How the Hague treaty works

May 11, 2007

The Hague Convention on Protection of Children and Co-operation in Respect of Intercountry Adoption protects the children and families involved in foreign adoptions by preventing the trafficking, sale, exploitation and abduction of children among other things, according to the U.S. State Department's Consular Affairs Bureau.

Participating countries establish standards for foreign adoptions that require certain counseling and education for parents, including making sure birth mothers understand they are giving up their child forever, said Katherine Monahan, unit chief for Hague implementation for the bureau.

Also, adoptive parents are to receive counseling about cultural issues, how to tell a child he or she is adopted and developmental issues some adopted children might have due to long stays in institutions such as orphanages, Monahan said.

The U.S. is expected to complete the ratification process for the treaty by the end of the year. U.S. adoption agencies that work in Hague countries are working to get accredited by Hague standards so they can continue to work with those countries.


Monahan said the standards might make the adoption process a little longer in most participating countries, but the additional steps are there to protect the children.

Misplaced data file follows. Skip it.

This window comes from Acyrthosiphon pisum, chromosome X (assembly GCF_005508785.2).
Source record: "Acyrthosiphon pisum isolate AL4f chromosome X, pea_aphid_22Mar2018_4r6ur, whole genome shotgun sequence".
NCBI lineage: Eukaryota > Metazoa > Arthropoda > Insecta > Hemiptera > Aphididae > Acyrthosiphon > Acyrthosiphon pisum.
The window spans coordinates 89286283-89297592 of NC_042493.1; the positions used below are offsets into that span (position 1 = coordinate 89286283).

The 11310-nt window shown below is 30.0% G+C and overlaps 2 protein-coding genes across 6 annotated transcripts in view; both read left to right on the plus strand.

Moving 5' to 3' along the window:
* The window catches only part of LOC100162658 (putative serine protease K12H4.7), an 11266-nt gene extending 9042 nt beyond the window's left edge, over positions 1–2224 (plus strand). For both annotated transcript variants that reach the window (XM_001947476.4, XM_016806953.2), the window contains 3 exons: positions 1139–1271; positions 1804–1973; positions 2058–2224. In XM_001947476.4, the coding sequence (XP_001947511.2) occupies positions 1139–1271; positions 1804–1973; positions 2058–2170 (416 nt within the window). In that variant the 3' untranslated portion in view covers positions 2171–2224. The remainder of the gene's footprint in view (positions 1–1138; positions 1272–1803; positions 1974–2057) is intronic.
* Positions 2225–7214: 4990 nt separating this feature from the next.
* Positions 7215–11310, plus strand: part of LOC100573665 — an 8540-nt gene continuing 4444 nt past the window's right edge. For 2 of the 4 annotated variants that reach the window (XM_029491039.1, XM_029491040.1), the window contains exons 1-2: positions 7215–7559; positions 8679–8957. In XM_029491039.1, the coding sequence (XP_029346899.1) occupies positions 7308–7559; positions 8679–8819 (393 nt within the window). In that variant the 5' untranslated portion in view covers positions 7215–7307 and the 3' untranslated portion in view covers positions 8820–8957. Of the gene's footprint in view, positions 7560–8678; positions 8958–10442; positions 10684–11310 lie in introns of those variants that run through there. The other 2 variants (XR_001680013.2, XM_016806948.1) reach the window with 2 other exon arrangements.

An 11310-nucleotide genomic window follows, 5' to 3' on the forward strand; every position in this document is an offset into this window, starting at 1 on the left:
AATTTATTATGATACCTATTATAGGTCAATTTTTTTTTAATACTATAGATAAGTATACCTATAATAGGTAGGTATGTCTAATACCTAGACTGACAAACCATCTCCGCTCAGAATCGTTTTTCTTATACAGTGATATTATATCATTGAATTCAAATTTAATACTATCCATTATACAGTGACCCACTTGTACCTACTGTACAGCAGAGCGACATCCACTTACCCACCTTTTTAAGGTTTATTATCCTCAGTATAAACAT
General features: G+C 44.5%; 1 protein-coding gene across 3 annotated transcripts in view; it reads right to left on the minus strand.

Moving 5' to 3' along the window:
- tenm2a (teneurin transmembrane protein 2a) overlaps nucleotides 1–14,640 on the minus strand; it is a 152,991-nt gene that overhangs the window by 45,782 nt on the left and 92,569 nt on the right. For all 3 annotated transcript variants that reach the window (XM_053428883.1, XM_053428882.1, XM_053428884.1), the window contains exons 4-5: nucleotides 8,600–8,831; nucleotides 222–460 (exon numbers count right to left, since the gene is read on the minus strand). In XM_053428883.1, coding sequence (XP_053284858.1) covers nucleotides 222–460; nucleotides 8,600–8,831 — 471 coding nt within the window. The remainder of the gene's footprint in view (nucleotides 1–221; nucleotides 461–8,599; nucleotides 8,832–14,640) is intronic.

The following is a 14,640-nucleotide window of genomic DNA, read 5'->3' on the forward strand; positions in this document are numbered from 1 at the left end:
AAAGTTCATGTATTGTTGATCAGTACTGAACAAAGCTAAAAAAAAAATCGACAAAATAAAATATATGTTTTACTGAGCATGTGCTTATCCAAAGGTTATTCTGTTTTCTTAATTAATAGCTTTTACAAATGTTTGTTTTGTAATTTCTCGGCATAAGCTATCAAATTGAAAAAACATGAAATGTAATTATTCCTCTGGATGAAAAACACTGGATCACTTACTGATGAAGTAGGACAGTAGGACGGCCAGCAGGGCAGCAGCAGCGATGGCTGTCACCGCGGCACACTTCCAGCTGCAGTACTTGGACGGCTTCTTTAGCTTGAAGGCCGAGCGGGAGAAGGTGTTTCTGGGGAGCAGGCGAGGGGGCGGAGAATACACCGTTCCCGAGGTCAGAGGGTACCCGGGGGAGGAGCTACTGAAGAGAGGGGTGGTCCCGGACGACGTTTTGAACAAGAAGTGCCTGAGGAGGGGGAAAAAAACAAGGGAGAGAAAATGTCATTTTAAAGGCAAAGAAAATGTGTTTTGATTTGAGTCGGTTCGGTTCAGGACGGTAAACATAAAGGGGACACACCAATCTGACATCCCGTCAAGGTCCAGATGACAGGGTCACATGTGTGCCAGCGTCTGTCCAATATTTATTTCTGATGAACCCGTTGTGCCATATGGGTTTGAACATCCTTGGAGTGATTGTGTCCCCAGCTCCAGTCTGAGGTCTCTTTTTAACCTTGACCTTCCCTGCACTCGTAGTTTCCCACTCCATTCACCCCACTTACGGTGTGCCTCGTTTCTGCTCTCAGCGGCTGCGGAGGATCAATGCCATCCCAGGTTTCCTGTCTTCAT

Some standards that will help adoptive parents include: Accurate medical information about the child must be shared with them, and the families' domestic and foreign adoption agencies must provide the parents with receipts for adoption fees.

"If anything, I think the cost would come down because the cost is more regulated and transparent," Monahan said.

U.S. families can still adopt children from non-Hague countries under previous rules set up by the particular country and the U.S., Monahan said.

But 90 days after the U.S. ratifies the treaty - when the standards go into effect for the U.S. - American families are going to have problems with any country that is within the Hague convention but hasn't reached Hague standards.

For instance, U.S. families will not be able to start procedures to adopt children from Guatemala if that country still has not complied with Hague standards by then, Monahan said. Adoptions already in progress should be OK.

To find out a country's status regarding the Hague treaty, go to

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